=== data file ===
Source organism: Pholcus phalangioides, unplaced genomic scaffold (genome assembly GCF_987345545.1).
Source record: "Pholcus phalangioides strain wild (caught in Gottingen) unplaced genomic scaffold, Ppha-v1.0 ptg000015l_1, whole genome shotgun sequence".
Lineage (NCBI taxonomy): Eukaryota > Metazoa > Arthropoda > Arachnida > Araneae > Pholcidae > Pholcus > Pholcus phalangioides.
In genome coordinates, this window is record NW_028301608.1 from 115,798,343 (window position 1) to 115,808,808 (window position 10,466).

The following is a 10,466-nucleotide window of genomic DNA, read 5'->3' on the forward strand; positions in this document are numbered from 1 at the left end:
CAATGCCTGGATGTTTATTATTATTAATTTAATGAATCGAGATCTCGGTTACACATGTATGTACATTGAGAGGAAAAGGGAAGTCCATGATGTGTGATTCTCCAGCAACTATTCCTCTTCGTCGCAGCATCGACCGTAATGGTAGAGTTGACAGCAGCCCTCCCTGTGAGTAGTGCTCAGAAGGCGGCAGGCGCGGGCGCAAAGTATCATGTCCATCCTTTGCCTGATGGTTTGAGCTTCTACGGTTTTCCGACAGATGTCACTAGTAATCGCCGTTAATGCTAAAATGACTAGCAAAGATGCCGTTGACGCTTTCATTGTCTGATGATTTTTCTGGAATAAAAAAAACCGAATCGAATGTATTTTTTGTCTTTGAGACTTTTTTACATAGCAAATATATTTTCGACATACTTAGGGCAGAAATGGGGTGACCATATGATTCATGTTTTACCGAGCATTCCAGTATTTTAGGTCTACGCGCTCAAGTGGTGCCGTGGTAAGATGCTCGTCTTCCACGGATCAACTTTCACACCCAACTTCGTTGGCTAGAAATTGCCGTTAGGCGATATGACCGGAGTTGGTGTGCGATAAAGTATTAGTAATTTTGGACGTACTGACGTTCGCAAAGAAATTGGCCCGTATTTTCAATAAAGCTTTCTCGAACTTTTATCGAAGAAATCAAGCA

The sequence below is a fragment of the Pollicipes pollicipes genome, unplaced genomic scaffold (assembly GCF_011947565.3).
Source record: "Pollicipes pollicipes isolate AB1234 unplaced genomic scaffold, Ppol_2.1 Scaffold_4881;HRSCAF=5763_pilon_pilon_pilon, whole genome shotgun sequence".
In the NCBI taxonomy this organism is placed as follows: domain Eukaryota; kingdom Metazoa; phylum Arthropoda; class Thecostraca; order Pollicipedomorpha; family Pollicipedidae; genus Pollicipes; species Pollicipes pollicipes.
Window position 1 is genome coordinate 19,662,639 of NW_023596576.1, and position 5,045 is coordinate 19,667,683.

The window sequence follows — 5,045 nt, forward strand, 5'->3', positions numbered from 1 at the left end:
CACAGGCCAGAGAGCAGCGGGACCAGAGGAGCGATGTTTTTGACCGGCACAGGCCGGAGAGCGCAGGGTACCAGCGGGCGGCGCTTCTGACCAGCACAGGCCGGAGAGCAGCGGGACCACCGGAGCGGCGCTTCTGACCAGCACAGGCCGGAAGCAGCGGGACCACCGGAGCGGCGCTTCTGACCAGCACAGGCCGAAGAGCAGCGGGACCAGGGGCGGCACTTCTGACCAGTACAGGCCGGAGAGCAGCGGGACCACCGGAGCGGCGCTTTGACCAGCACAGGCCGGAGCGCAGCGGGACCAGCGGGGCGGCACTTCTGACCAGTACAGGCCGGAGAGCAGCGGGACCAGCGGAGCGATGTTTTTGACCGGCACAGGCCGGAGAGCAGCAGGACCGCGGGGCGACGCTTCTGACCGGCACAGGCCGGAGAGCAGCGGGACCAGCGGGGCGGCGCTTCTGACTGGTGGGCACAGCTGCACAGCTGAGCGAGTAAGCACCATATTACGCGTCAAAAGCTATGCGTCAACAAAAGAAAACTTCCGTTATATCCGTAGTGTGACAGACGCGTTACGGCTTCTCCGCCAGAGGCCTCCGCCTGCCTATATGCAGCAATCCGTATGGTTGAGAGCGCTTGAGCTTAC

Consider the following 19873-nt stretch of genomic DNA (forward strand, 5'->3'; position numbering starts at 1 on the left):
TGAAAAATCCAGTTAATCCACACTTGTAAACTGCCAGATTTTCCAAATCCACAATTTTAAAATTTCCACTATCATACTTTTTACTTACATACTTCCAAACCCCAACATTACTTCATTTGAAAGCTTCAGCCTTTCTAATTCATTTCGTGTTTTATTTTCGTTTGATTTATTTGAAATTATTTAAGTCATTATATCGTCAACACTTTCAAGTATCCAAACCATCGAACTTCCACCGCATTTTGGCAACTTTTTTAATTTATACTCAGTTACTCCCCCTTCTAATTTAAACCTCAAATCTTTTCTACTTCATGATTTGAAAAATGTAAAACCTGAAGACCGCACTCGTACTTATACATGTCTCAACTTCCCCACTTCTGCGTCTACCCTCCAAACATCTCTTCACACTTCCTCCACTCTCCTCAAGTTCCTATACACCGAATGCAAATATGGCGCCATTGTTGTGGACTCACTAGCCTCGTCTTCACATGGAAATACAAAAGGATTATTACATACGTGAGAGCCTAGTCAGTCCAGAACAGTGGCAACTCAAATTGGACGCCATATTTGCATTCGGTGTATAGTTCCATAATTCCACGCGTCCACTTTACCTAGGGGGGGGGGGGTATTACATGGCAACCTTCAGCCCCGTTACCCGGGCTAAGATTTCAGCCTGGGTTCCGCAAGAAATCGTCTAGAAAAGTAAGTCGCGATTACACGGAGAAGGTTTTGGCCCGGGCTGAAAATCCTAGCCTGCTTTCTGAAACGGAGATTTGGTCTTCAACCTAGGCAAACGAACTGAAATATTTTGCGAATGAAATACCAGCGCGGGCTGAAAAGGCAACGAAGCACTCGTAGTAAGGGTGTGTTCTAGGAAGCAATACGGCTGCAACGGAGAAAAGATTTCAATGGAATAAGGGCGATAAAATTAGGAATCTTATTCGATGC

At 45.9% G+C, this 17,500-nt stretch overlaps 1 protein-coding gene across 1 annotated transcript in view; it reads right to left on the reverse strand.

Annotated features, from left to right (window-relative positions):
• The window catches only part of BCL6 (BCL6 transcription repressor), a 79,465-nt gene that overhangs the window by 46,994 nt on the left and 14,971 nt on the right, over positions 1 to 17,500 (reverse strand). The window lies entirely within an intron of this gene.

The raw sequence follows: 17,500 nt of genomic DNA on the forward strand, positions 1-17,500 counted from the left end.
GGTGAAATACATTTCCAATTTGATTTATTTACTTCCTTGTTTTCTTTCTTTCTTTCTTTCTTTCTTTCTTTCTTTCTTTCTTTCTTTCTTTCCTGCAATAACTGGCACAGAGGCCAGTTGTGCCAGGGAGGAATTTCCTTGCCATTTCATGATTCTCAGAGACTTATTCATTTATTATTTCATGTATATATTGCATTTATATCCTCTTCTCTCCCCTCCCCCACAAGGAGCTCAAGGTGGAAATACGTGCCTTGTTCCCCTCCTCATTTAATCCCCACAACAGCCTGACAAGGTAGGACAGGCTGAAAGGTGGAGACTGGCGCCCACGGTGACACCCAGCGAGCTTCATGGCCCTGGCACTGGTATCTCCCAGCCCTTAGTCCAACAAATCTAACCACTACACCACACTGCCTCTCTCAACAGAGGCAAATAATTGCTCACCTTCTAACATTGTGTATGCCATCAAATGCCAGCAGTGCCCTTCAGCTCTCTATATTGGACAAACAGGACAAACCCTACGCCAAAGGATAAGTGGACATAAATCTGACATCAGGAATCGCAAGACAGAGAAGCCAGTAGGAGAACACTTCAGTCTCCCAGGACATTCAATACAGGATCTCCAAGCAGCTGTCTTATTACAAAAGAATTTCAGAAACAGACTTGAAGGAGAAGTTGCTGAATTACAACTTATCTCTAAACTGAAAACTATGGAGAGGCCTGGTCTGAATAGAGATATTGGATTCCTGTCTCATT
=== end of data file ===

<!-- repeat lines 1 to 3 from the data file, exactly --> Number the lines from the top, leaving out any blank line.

Source organism: Pholcus phalangioides, unplaced genomic scaffold (genome assembly GCF_987345545.1).
Source record: "Pholcus phalangioides strain wild (caught in Gottingen) unplaced genomic scaffold, Ppha-v1.0 ptg000015l_1, whole genome shotgun sequence".
Lineage (NCBI taxonomy): Eukaryota > Metazoa > Arthropoda > Arachnida > Araneae > Pholcidae > Pholcus > Pholcus phalangioides.